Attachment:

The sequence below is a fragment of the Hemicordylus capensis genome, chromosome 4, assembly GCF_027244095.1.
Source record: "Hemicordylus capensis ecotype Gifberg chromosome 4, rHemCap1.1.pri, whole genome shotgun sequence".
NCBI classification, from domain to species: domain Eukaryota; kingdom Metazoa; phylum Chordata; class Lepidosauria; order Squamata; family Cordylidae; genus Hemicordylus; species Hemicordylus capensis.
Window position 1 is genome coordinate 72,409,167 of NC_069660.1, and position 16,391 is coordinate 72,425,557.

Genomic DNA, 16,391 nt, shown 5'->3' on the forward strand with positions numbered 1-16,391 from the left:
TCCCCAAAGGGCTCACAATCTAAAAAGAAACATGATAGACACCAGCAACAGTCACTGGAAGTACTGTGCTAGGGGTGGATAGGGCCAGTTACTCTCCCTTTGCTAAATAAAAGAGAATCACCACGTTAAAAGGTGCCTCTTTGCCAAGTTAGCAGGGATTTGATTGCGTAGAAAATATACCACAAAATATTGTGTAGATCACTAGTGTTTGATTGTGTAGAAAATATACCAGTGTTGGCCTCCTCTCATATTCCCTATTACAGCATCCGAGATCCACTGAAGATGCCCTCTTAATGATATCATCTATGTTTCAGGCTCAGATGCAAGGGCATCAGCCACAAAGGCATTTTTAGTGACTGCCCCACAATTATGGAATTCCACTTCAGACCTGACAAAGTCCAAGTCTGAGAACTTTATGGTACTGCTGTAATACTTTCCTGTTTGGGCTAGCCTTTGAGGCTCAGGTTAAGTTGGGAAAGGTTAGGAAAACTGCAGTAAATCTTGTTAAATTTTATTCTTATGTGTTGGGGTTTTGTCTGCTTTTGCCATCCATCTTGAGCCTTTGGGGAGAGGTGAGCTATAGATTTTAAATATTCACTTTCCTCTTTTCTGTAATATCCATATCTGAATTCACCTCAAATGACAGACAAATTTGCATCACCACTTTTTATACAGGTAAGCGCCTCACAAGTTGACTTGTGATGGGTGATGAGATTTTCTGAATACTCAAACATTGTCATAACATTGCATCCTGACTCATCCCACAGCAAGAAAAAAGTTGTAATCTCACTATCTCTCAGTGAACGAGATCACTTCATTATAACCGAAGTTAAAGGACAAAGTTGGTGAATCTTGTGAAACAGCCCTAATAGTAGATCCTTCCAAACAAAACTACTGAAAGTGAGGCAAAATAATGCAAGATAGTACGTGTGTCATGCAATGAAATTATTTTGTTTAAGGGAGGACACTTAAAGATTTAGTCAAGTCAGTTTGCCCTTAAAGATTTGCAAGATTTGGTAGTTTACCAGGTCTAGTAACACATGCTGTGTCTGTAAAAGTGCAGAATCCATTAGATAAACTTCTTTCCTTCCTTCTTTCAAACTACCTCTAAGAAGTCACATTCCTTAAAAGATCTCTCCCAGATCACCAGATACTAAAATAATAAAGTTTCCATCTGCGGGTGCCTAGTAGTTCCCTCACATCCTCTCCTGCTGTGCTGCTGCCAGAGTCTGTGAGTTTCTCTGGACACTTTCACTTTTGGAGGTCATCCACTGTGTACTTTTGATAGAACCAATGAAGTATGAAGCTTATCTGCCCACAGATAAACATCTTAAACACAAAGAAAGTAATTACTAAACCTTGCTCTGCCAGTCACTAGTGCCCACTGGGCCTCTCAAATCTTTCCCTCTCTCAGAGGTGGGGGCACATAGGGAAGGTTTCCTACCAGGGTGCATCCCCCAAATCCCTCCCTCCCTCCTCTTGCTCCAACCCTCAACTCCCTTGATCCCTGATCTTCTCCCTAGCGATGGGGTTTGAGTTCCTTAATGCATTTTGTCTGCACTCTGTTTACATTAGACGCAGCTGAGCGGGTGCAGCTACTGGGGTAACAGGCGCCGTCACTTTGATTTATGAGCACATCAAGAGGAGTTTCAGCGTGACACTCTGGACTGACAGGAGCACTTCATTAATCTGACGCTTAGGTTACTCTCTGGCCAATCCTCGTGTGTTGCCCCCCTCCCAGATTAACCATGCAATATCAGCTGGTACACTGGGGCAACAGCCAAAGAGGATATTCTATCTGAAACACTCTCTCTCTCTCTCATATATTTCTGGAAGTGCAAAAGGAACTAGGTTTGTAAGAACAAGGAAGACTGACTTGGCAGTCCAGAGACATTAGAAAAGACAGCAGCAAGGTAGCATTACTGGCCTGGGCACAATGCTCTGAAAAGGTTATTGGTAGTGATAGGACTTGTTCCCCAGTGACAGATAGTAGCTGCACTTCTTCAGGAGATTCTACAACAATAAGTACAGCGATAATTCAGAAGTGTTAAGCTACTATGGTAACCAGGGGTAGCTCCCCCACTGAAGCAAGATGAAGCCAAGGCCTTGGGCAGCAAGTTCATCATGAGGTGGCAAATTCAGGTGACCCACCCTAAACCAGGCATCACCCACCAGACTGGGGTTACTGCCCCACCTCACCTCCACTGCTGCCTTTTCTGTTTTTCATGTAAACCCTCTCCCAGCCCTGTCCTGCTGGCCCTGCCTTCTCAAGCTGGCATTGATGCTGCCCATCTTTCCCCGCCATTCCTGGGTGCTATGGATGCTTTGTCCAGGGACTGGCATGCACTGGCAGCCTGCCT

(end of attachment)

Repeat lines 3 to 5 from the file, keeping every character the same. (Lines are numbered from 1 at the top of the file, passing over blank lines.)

NCBI classification, from domain to species: domain Eukaryota; kingdom Metazoa; phylum Chordata; class Lepidosauria; order Squamata; family Cordylidae; genus Hemicordylus; species Hemicordylus capensis.
Window position 1 is genome coordinate 72,409,167 of NC_069660.1, and position 16,391 is coordinate 72,425,557.

Genomic DNA, 16,391 nt, shown 5'->3' on the forward strand with positions numbered 1-16,391 from the left: